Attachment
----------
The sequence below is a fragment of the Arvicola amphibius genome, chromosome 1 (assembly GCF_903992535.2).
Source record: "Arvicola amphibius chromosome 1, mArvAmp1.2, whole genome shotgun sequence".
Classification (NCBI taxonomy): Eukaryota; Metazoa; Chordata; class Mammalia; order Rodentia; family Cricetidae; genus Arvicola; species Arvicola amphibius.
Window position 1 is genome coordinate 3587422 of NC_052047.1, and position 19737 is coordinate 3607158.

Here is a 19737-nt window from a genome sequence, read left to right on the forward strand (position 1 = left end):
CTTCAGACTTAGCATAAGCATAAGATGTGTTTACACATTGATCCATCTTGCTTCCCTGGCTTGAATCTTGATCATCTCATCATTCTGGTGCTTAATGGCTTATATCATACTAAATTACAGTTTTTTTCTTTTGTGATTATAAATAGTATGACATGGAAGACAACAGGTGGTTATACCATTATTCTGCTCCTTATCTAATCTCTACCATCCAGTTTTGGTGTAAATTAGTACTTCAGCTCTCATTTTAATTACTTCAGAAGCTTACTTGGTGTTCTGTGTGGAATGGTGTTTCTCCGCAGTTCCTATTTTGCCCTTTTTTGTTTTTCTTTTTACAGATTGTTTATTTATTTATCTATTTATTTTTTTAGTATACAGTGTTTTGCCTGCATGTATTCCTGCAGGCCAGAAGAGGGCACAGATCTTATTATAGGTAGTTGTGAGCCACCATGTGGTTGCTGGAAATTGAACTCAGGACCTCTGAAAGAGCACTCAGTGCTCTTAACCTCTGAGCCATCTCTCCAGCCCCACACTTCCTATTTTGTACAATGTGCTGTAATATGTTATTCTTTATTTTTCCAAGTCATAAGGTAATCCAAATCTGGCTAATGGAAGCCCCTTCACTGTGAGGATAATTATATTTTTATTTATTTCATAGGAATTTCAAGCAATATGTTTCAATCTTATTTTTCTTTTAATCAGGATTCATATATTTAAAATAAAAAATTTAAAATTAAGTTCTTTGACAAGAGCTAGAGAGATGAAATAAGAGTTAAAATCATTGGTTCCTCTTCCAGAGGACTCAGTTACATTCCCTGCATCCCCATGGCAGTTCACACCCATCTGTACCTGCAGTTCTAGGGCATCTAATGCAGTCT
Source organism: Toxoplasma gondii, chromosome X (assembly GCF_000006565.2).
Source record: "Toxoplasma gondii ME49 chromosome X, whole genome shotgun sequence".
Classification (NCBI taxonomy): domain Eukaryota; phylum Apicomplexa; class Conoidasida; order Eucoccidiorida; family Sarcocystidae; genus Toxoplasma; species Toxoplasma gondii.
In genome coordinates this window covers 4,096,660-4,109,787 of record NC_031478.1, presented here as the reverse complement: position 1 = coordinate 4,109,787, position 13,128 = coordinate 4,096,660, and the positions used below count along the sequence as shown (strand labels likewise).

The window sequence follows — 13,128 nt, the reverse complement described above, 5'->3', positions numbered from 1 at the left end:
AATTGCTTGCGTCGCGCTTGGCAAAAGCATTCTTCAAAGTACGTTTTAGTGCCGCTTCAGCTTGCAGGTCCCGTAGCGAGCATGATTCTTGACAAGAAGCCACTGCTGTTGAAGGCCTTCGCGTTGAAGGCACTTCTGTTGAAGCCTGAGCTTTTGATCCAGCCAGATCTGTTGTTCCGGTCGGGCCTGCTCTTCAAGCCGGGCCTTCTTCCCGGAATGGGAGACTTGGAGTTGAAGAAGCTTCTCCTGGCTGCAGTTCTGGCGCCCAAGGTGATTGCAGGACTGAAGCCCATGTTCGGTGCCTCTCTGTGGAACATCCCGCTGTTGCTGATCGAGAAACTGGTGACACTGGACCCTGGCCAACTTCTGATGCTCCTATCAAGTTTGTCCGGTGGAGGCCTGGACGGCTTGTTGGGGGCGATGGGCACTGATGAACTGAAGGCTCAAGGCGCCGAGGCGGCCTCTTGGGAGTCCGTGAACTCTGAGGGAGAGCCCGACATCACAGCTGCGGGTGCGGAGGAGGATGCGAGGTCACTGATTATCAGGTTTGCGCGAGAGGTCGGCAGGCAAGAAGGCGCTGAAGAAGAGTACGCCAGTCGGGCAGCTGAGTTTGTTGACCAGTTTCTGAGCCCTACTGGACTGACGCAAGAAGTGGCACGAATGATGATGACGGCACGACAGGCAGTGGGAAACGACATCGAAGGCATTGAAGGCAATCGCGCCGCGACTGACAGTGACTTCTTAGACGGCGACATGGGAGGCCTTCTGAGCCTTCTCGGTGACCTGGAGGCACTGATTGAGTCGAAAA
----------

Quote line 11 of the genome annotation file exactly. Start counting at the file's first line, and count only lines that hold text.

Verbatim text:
The window sequence follows — 13,128 nt, the reverse complement described above, 5'->3', positions numbered from 1 at the left end: